Sunday, 07 August 2022

Delightful display of books to not just read but touch, smell and taste

Delightful display of books to not just read but touch, smell and taste

IF you have a row of cookbooks in your kitchen, then it’s probably obvious which are your favourite dishes from those pages which are dog-eared and spattered with flecks of sauce.

Books, especially practical ones, bear the signs of use.

Or maybe you clip recipes out of the paper and stick them inside a cookery book just because they might come in handy one day.

For books are storage places too, though if you want to hide something valuable by hollowing out a space inside it’s advisable not to choose a bestseller that any visitor might pick up. These thoughts are prompted by a curious and absorbing exhibition at the Weston Library in Oxford.

With its array of quirky exhibits and often witty captions, Sensational Books reveals how books are, first and foremost, objects.

Almost all books are designed to appeal to our sense of sight and many people derive pleasure from the sound of rustling pages or the crackle of old paper. We can also touch books, smell them, even taste them.

Yes, taste. A baby and toddler group has lent some books chewed by the children.

You could say that most people first encounter books with their taste buds. Don’t, however, test your teeth on a gardening book from the 19th century since the emerald green cover was dyed with arsenic. Even touching it with sweaty palms would be dangerous. It gives new meaning to the term “green-fingered”.

Mice gnaw books too and the results are here behind glass. Rodents do it not for food but to keep their teeth in check. As for smell, try The Bacon Cookbook on display here. Scratch and sniff the bacon rasher embossed on the cover and it supposedly releases the waft of a fried breakfast. It seemed rather elusive to me though I suppose it has worn off over time.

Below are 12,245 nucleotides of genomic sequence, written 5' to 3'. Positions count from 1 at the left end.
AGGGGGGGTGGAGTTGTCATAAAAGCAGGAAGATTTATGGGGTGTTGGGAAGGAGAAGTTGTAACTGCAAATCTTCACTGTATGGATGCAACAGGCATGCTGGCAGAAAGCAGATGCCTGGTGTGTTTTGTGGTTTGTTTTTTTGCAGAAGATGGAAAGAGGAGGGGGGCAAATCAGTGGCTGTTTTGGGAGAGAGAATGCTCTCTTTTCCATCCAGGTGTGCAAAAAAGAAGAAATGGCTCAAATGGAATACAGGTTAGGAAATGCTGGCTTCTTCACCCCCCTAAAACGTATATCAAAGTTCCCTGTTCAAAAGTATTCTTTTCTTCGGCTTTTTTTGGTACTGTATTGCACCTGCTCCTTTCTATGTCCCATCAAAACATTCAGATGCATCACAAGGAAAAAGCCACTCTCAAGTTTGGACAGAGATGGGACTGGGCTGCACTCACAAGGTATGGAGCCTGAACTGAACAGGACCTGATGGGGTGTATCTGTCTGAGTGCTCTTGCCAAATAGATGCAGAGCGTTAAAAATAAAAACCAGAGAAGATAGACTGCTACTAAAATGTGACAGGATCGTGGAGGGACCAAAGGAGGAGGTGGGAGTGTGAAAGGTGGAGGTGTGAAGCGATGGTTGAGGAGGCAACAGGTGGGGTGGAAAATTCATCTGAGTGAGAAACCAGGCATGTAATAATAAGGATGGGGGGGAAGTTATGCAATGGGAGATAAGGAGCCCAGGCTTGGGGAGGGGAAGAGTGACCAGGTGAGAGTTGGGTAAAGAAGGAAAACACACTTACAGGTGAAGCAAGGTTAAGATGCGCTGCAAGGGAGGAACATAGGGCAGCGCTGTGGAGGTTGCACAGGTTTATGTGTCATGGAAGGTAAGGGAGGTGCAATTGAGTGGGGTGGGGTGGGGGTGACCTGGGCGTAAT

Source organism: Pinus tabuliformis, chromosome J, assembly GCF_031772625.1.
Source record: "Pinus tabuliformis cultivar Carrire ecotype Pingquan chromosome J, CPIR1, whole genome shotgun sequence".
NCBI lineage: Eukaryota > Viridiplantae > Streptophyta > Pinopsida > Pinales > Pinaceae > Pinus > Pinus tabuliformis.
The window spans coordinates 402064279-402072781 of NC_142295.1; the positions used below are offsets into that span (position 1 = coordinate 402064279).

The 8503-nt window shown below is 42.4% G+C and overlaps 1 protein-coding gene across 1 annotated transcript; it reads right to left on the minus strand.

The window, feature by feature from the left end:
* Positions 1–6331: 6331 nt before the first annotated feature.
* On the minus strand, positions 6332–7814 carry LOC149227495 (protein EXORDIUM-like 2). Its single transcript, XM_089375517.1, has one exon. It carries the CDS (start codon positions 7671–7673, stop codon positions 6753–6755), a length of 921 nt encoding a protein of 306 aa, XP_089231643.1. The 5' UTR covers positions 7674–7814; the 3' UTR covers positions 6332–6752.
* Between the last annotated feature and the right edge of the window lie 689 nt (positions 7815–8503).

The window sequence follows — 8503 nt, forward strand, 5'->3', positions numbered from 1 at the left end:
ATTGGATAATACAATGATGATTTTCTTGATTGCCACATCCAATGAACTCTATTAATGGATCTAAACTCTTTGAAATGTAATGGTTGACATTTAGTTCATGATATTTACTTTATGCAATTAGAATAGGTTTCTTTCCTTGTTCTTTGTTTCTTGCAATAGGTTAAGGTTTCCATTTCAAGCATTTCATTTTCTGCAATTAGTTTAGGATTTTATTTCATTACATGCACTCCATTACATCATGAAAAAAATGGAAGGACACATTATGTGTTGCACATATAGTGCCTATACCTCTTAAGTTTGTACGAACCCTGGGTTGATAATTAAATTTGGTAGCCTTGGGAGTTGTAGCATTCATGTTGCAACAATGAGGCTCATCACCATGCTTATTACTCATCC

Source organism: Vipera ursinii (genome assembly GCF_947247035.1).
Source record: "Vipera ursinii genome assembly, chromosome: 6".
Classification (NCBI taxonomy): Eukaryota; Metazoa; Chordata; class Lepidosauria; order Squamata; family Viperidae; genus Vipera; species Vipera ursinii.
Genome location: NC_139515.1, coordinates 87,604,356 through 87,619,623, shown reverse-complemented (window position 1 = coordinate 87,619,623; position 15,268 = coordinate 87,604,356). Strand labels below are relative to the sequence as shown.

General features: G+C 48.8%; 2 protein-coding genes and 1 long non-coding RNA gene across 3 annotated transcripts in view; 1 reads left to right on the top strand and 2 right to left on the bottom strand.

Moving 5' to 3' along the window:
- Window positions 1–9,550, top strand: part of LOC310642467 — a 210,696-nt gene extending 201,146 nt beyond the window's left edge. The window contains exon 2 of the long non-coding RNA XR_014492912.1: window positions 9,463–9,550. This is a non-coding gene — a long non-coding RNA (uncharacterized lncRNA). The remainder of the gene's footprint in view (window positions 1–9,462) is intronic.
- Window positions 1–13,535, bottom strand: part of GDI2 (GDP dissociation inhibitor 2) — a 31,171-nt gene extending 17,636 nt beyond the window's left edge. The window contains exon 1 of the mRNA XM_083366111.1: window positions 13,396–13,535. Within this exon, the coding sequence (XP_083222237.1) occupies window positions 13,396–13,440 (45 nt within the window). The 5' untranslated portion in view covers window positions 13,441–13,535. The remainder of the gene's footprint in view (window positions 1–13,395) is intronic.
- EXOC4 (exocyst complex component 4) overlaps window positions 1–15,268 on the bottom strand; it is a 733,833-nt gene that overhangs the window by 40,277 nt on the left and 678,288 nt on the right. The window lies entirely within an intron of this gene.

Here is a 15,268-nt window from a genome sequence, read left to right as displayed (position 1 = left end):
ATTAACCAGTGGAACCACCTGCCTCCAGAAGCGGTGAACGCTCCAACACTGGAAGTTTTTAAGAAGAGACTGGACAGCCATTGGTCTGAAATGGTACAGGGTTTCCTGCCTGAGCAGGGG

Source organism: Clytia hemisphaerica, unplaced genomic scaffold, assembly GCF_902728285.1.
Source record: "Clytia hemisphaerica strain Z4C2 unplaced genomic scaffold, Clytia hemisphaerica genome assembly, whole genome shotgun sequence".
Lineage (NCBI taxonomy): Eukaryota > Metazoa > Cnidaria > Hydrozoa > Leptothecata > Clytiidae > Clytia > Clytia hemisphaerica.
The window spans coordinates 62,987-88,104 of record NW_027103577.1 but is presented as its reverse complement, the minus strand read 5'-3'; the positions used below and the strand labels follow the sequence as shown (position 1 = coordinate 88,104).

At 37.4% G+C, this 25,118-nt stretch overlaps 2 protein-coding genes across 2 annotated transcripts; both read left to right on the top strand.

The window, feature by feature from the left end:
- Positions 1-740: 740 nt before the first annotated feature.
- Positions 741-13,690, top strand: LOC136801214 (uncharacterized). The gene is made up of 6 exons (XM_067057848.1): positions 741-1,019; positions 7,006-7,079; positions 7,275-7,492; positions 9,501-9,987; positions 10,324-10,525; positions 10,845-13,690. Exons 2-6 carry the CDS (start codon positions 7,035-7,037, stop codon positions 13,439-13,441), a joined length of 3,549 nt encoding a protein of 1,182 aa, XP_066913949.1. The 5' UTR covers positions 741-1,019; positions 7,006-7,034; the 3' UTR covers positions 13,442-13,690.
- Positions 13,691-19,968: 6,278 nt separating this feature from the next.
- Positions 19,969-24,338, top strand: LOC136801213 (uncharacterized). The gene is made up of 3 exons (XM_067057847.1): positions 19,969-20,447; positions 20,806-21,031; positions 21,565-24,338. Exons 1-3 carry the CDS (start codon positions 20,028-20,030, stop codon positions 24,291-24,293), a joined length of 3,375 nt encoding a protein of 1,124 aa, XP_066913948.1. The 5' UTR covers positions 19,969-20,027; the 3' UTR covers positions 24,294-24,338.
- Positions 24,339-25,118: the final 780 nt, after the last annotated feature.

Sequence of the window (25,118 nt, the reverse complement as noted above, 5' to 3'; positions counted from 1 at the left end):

You can inhale the whiff of various libraries from little dispensers lined up as in a perfumery. The smell from Duke Humfrey’s library, part of the Bodleian, is described as “tranquillising: sunlight in still air; pencil shavings; rich tea biscuits and dust”.

Can one judge a book by its cover? Yes and no. Some of the items in Sensational Books were definitely meant to impress, for example. a sealskin cover, worn by much handling, or a devotional book whose exterior is studded with gems.

But a Penguin paperback of a Raymond Chandler thriller concealed a bomb-making manual used by the African National Congress in Seventies apartheid South Africa.

Rather as with a Kindle, no one could tell what the reader was reading in the case of the bomb-manual.

When Kindle came in, the death of the book was widely predicted. Yet the curators of this exhibition point out that e-books still make up only a fifth of total book sales, a number that doesn’t seem likely to change.

The march of technology has in fact prompted publishers to pay more attention to design, to the physical look and feel of their books.

Books not only furnish a room, they have more practical uses as wedges, props, pillows and general supports. One item in this delightful show is a very large tome indeed, simply entitled “Sat on book”. It was used as a booster seat by a Bodleian librarian over many years and was so useful that he never got around to actually cataloguing it.

Philip Gooden

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